On Monday, Attorney General Bill Barr issued a formal memorandum to "the Assistant Attorney General for Civil Rights and all United States Attorneys."  In it, he advised them that the Wuhan virus does not eliminate people's constitutional rights and told them that they would be responsible for making sure that political entities in their respective jurisdictions were not committing any violations.  Thank goodness!

One of the regular themes in conservative media is that Democrat politicians (plus a handful of Republican ones) are using the Wuhan virus to justify stripping people entirely of their civil rights.  The main one is basic freedom, for these governments are locking people in their homes.  Also, politicians are shutting down random businesses and treating ordinary conduct as criminal.  Moreover, too many police forces are accepting these diktats and acting in a way more consistent with a socialist country than a constitutional one.

Thankfully, A.G. Barr is a constitutionalist, and he has now informed all of the United States attorneys under his jurisdiction that they are responsible for protecting citizens from this type of overreach:

Barr acknowledges that some restrictions are reasonable to prevent the Wuhan virus from running amok.  Barr says his initial concern was profiteering.  Now, however, "I am directing each of our United States Attorneys to also be on the lookout for state and local directives that could be violating the constitutional rights and civil liberties of individual citizens."

Further, Barr says he's already explained that the pandemic cannot be used as a vehicle to discriminate against either religious institutions or individuals.  He also reminds the memo's recipients that the restrictions on government overreach are not limited to religion.  Instead, "the Constitution also forbids in certain circumstances, discrimination against disfavored speech and undue interference with the national economy."  If governments stop protecting against the virus and simply engage in "an overbearing infringement of constitutional and statutory protections," this is something the DOJ may have to address.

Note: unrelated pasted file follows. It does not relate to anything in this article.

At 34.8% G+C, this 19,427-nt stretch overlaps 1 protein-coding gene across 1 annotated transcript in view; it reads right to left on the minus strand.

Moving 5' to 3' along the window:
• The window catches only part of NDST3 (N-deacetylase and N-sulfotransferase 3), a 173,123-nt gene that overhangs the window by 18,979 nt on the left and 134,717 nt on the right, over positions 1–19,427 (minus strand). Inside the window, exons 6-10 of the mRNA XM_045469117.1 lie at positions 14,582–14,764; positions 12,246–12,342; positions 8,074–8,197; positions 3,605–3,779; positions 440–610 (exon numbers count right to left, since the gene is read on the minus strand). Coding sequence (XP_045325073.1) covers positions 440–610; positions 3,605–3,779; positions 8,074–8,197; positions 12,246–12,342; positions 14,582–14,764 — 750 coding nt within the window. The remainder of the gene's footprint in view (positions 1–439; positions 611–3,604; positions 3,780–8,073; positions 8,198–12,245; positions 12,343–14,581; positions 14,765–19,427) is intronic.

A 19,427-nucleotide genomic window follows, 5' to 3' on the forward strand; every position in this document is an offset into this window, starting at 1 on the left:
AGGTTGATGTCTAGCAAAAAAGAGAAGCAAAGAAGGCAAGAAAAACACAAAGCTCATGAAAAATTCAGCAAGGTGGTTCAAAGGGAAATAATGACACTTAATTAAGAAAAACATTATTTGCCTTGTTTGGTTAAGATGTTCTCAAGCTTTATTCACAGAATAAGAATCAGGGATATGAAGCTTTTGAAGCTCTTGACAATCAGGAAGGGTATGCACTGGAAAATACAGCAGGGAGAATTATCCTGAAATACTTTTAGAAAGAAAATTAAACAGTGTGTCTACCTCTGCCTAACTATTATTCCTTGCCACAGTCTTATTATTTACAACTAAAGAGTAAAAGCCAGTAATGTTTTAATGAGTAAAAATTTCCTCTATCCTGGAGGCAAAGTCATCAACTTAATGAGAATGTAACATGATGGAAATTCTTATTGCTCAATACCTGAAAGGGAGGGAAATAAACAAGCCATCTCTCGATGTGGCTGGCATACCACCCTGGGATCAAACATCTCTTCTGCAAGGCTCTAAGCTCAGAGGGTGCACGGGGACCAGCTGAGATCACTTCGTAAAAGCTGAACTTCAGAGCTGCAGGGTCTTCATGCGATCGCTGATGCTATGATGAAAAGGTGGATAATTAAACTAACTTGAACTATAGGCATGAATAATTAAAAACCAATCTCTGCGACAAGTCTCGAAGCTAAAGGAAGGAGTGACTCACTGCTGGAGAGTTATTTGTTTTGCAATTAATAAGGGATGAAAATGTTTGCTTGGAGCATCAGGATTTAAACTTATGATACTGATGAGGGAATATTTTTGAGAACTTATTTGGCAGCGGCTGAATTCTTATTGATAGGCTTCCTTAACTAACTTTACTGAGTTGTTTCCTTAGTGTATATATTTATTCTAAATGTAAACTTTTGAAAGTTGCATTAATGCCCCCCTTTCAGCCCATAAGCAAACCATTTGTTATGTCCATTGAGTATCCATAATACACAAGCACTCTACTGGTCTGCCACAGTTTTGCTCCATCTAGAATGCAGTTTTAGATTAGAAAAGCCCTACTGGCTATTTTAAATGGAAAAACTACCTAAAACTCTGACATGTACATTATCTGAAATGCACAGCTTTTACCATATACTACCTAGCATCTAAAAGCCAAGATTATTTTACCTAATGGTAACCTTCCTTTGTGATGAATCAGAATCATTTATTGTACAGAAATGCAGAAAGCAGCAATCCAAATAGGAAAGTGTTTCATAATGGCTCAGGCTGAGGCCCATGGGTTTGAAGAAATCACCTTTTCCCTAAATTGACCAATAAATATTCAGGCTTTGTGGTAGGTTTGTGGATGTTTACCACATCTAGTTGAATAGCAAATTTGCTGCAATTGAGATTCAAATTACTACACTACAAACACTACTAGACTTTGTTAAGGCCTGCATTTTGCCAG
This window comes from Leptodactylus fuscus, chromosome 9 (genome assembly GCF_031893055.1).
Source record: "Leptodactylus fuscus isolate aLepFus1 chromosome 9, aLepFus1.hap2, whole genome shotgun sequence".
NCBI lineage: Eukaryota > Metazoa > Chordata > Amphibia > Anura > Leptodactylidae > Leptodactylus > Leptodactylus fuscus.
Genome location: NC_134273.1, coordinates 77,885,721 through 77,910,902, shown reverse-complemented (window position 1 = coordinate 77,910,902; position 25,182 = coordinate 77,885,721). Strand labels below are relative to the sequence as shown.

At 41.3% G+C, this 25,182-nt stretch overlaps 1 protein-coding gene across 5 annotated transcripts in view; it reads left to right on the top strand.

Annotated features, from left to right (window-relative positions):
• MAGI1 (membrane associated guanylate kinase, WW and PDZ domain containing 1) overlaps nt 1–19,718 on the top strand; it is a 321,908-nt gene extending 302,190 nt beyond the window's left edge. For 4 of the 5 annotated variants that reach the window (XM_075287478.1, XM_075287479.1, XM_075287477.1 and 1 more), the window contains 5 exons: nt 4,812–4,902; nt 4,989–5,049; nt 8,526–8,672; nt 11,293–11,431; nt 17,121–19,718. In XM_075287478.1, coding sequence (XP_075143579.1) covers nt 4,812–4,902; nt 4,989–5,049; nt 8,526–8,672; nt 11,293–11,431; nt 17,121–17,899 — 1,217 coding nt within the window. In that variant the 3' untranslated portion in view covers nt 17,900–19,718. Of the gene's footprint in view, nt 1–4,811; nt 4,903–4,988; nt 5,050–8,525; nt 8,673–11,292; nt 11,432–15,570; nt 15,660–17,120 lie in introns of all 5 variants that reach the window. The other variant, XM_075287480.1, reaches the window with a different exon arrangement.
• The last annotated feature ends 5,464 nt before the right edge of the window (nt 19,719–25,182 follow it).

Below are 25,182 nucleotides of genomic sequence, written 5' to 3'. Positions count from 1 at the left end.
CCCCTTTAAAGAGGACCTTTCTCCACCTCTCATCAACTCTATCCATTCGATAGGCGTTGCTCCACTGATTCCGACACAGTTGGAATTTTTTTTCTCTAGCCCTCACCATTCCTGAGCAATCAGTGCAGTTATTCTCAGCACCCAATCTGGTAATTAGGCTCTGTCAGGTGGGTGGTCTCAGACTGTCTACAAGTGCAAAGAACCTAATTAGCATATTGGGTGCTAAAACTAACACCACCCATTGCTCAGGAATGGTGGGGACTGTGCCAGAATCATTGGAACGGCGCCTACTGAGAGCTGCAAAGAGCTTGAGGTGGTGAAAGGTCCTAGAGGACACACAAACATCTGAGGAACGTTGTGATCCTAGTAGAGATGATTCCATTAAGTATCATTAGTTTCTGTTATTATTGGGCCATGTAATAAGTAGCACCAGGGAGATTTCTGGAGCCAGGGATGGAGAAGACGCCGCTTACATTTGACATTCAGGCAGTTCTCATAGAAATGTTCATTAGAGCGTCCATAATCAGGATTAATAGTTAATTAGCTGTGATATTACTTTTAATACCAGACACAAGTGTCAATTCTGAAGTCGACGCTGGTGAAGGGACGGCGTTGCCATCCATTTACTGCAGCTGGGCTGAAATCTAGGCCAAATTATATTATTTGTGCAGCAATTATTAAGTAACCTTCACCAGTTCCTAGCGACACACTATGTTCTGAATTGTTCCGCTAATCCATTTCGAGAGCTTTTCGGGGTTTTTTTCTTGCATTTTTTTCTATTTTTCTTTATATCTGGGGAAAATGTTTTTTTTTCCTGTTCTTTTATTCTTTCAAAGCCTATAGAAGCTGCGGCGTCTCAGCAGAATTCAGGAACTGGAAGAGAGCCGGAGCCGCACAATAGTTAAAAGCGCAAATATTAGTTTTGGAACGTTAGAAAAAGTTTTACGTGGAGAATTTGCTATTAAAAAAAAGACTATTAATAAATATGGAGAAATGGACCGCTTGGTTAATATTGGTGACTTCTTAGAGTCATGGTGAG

Fundamentally, says Barr, "the Constitution is not suspended in times of crisis."  A lot of people will be very relieved to hear that.  For example, in Oshkosh, Wisconsin, a dog-groomer was arrested for opening her store because the government thinks she's "non-essential."  The woman actually had the audacity to believe that earning a living is essential!

On April 24, the Winnebago County Health Department contacted Oshkosh Police to inform them the Dog Depot, 1225 S. Main Street, was open even though the Winnebago County Public Health Department has deemed the business non-essential.

A sergeant with the Oshkosh Police Department went to the business and spoke with the owner. The sergeant informed the owner that she had to close immediately.

"The owner was WARNED several times and explained why she needed to close. The owner said that she disagrees with the Winnebago County Health Department and that she would not comply with the Governor's Orders and that she would not close her store," reads a statement from Oshkosh Police.

When the story went public, Governor Tony Evers backed off, saying dog-groomers could stay open.  This reversal was as random as his closing the grooming facilities in the first place.  There have been only 281 deaths attributed to the Wuhan virus in all of Wisconsin.  Winnebago County, in which the groomer works, has had one death.

In Virginia, one judge didn't wait for the Department of Justice to step in.  Instead, a circuit court judge rejected Governor Northam's order closing down indoor gun ranges.  According to the governor, the ranges are "places of amusement" and, therefore, non-essential.  According to Judge F. Patrick Yeatts and those challenging the governor's order, the right to bear arms is fundamental and includes the right to practice bearing arms:

Although the governor attempted to argue that outdoor ranges were an alternative, Yeatts countered, "the Court rules that the right to keep and bear arms is not relegated to the outskirts of the city and of fundamental rights jurisprudence."

The judge's order explained that the governor more than likely exceeded his constitutional powers when he shuttered indoor gun ranges as part of his emergency, statewide shutdown orders. Yeatts notes that the Virginia constitution's right to bear arms includes training with firearms.

"The body of the people, trained to arms is the proper, natural safe defense of a free state," the commonwealth's constitution declares.

Hear!  Hear!

And then there's New York, the state that has borne the brunt of the Wuhan virus in America, leaving New Yorkers locked up, going broke, and justifiably worried that they might get sick.  One very angry Brooklynite scolded Mayor de Blasio and his wife for their hypocrisy in heading out to Prospect Park, 11 miles from the governor's mansion, so they could take a nice walk:

De Blasio is morally corrupt (all hardcore leftists are), politically corrupt, and really stupid.  It's lovely to see a New Yorker get in his face.  It's even more lovely to know that Attorney General Barr is stepping up to stop arbitrary and capricious laws that increase government power without bestowing any additional health and safety benefits on America's citizens.